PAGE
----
Fundraising a significant factor in presidential search

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Infographic by Maddy Kennedy/madeline.kennedy@marquette.edu

Infographic by Maddy Kennedy/madeline.kennedy@marquette.edu

After former University President the Rev. Scott Pilarz expressed doubts about his fundraising abilities following his resignation, the presidential search committee will focus on fundraising skills as an integral criterion for the job.

The committee met Monday, Jan. 20 to discuss its narrowing pool of candidates. William Cullinan, dean of the College of Health Sciences and member of the presidential search committee, said in an email that fundraising is “nearly always a factor in attracting a university president, though one of many criteria.”

A study done in 2012 by the Council of Independent Colleges cites fundraising as one of private university presidents’ most time-consuming tasks. About 82 percent of presidents surveyed from private universities ranked fundraising above every other responsibility.

Pilarz mentioned fundraising in his September resignation letter to students.

“First, I believe that Marquette needs a president who is willing to commit to working wholeheartedly on a comprehensive capital campaign over a five to seven year period,” he said in the letter. “Given my other hopes and desires, I am not in a position to do that now.”

Marilyn Frenn, chairwoman of the University Academic Senate, said Interim University President the Rev. Robert A. Wild did particularly well with fundraising during his time in office preceding Pilarz.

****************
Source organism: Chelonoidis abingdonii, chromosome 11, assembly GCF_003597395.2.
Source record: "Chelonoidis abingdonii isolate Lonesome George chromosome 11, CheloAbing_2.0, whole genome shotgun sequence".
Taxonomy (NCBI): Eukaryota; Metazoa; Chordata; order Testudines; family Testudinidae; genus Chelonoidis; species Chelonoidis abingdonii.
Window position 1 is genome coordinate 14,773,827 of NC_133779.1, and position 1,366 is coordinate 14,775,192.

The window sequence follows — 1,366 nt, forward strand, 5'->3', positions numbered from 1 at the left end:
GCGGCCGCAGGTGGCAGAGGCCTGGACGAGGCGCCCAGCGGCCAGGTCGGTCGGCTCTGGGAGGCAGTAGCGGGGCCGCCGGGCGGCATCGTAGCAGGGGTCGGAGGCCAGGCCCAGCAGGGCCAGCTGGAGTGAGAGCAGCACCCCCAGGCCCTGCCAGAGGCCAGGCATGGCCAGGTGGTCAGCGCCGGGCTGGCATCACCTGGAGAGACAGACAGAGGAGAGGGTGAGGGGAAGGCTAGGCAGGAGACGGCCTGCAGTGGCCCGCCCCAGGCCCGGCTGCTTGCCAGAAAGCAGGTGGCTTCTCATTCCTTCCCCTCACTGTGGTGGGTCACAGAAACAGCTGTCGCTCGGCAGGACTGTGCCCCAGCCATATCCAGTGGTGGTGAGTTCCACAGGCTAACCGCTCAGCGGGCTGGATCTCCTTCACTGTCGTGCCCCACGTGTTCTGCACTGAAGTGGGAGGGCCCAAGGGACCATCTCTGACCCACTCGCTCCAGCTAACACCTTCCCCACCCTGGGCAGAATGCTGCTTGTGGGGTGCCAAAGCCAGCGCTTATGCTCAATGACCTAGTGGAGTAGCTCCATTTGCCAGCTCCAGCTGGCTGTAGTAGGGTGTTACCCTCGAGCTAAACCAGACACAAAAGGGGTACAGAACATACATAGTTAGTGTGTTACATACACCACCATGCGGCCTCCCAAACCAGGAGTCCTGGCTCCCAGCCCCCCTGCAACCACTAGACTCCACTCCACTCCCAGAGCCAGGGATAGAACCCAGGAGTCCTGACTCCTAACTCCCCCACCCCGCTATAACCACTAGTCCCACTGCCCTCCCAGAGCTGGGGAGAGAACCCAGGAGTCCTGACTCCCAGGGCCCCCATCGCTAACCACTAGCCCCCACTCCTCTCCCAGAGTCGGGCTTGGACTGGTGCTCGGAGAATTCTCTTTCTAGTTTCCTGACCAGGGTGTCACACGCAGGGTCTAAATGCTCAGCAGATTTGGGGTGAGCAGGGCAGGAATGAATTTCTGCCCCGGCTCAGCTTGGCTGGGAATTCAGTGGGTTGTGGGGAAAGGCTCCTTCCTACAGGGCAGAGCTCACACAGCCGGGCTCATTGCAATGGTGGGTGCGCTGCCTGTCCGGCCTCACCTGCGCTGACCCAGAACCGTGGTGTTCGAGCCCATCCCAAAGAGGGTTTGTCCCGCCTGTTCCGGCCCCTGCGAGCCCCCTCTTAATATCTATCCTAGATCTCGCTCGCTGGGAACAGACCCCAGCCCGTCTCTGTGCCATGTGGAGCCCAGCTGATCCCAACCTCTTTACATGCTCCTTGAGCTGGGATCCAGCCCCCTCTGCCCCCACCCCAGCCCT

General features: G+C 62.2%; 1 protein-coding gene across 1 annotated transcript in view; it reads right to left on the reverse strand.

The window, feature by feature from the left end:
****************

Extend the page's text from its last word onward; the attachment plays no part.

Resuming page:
“I do know that there were long lines of donors waiting to shake Fr. Wild’s hand at the President’s Picnic each year,” Frenn said in an email. “And those who have donated to Marquette have told me they liked him.”

The Tribune reported in 2010 that Wild raised $725 million during his previous tenure as president of Marquette, and was praised for garnering unprecedented financial contributions from donors.

Pilarz had a much shorter tenure as president, though he did oversee the completion of the new dentistry building on campus after raising enough to complete the $16 million project.

Pilarz was lauded for his fundraising achievements at the University of Scranton in Pennsylvania, which even named a building after him.

“Father Pilarz’s list of achievements at Scranton is extensive – reaching from the unprecedented fundraising success (of) the Pride, Passion, Promise Campaign to enhancing the University’s reputation on a national stage to transformational capital projects on campus,” a Scranton press release said in November 2011.

The new presidential position description specifically requires fundraising skills, which states the new president must be able to “expand the university’s resources, in particular through philanthropy by serving in a prominent role of cultivating and soliciting donors, as well as providing leadership in the largest comprehensive campaign in Marquette’s history.”

According to data from a Delta Cost Project report on university spending, private universities like Marquette rely more heavily on financial gifts from donors than any other form of income.

The university received $44 million in contributions in fiscal year 2013, which is a $4 million increase from the previous year. Despite the increase, however, this year’s contribution is considerably lower than the $57 million given to the school in FY2010.

Still, Frenn wanted point to out one thing: Fundraising is not everything.

“Fundraising is important,” she said, “but certainly not the only characteristic essential for a university president to be successful.”

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